Water testing to increase on dairies

04/16/2015

A regional water board program that governs animal waste on roughly three-dozen dairies in the Bay Area, including 12 in West Marin, is up for renewal in June. Under proposed changes to the program, dairies would have to monitor water quality and create or update management plans for controlling waste and monitoring grazing lands.

The San Francisco Bay Regional Water Quality Control Board approved its first waiver program for dairies in 2003, but the waivers expire every five years. The current program expired in 2008. 

“It’s an administrative thing that we didn’t get it done in a timely manner, but [dairies] were still complying with the requirements. We are still out there inspecting,” said Laurie Taul, an environmental scientist with the water board. 

Dairies are a critical component of Marin’s agricultural landscape. Milk is the most valuable agricultural product in the county; it accounted for over $33 million of the county’s gross agricultural production value in 2013, which reached about $84 million that year, according to a county report.

Regional boards around California implement and monitor state water regulations. For dairies, that typically occurs either through a waiver program or what is called a “waste discharge requirement.” (Beef cattle ranchers that graze their herds have been regulated under a different waiver program since 2008.) 

Waste discharge requirements cost dairies money—annual fees range from about $1,000 to over $13,000, depending on their size—and come with more stringent reporting requirements. A few dairies that have “operational or managerial problems” are under those protocols, Ms. Taul said. The waiver program, on the other hand, is an option for dairies that pose a lower risk to water quality. It does not currently involve a fee.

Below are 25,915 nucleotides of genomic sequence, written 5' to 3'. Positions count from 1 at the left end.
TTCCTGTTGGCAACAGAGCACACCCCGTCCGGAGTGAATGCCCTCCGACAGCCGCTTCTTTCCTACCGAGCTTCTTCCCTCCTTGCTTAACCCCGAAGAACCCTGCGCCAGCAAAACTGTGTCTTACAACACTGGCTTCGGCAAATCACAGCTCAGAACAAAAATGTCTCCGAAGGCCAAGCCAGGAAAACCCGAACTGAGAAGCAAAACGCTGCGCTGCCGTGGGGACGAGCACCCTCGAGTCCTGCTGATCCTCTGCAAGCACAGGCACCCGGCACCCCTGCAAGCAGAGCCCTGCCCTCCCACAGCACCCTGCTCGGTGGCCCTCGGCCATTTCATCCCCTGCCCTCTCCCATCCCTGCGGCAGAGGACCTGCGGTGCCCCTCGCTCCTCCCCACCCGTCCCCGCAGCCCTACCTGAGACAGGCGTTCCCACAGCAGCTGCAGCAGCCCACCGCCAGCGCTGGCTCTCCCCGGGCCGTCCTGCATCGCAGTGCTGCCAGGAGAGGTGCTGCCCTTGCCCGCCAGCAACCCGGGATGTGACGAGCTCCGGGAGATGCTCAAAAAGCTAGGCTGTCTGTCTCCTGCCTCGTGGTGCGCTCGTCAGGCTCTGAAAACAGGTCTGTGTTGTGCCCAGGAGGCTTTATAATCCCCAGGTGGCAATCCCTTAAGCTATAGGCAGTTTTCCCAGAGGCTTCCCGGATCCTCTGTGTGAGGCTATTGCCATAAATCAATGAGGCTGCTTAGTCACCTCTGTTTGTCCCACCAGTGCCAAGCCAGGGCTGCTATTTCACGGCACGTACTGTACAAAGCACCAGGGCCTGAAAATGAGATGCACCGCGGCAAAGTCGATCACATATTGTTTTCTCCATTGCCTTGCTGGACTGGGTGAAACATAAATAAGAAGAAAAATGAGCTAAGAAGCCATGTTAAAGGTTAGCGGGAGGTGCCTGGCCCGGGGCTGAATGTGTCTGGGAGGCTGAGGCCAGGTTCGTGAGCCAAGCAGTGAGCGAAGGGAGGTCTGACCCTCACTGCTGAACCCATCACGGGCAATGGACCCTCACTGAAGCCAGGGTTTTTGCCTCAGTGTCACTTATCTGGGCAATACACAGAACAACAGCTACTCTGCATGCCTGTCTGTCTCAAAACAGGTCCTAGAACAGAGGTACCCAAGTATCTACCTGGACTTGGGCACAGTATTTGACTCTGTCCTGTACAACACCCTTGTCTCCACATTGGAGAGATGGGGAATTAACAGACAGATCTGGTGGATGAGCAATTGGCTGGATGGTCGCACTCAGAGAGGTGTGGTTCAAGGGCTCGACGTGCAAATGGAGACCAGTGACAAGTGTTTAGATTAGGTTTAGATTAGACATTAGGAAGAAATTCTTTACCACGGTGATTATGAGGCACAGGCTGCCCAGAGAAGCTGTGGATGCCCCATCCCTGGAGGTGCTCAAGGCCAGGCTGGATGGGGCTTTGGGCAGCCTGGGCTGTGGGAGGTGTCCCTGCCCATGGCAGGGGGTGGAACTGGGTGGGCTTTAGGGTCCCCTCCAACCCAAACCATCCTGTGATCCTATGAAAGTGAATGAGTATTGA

In one of the most significant changes in the proposed waiver, dairies would have to monitor surface waters and wells on their land, Ms. Taul said. 

Many dairies in the North Bay currently test water quality with the help of local farm bureaus, but that work was voluntary and not everyone participated. The water board has met with dairies monthly, getting reports of problems and how they were resolved, but didn’t receive official, regular test results. Under the terms of the renewed waiver program, Ms. Taul said, “They have the option of doing it on their own, on creeks around them, or [undertaking] a group monitoring effort.” 

Dairies must also create a plan for how they will spread manure or spray wastewater on the land; update waste management plans; and create grazing management plans, which largely focus on controlling erosion and making sure lands aren’t overgrazed.

Dominic Grossi, a former president of the Marin County Farm Bureau who has about 240 dairy cattle near Stafford Lake, said that creating new plans costs money. Some of the work, he said, is theoretically possible to do oneself, but some aspects require an engineer’s certification.

Some dairies already have those plans in place, but not all do. “I have ranch plan, but not a grazing or nutrient management plan,” Mr. Grossi said. He said he didn’t anticipate doing things differently; the big difference, he said, would come in writing plans to describe what he already does on his ranch. “We’re gonna do the same thing, it’s just gonna be documented. This is what it’s about; they want it documented.”

Mr. Grossi isn’t sure what the added costs of drafting new plans and testing water will add up to. And, though he doesn’t expect them to be substantial, he said the price of following rules and regulations from various agencies “adds up over time.” 

 

The public comment period on the proposed waiver program ends at 5 p.m. on May 1. Comments may be emailed to laurie.taul@waterboards.ca.gov or sent to Laurie Taul, San Francisco Regional Water Quality Control Board, 1515 Clay Street, Suite 1400, Oakland CA 94612. A hearing is scheduled for 9 a.m. on June 10, in the first floor auditorium of the Elihu Harris State Building at 1515 Clay Street, in Oakland. The waiver can be accessed at waterboards.ca.gov/sanfranciscobay/board_decisions/tentative_orders.shtml.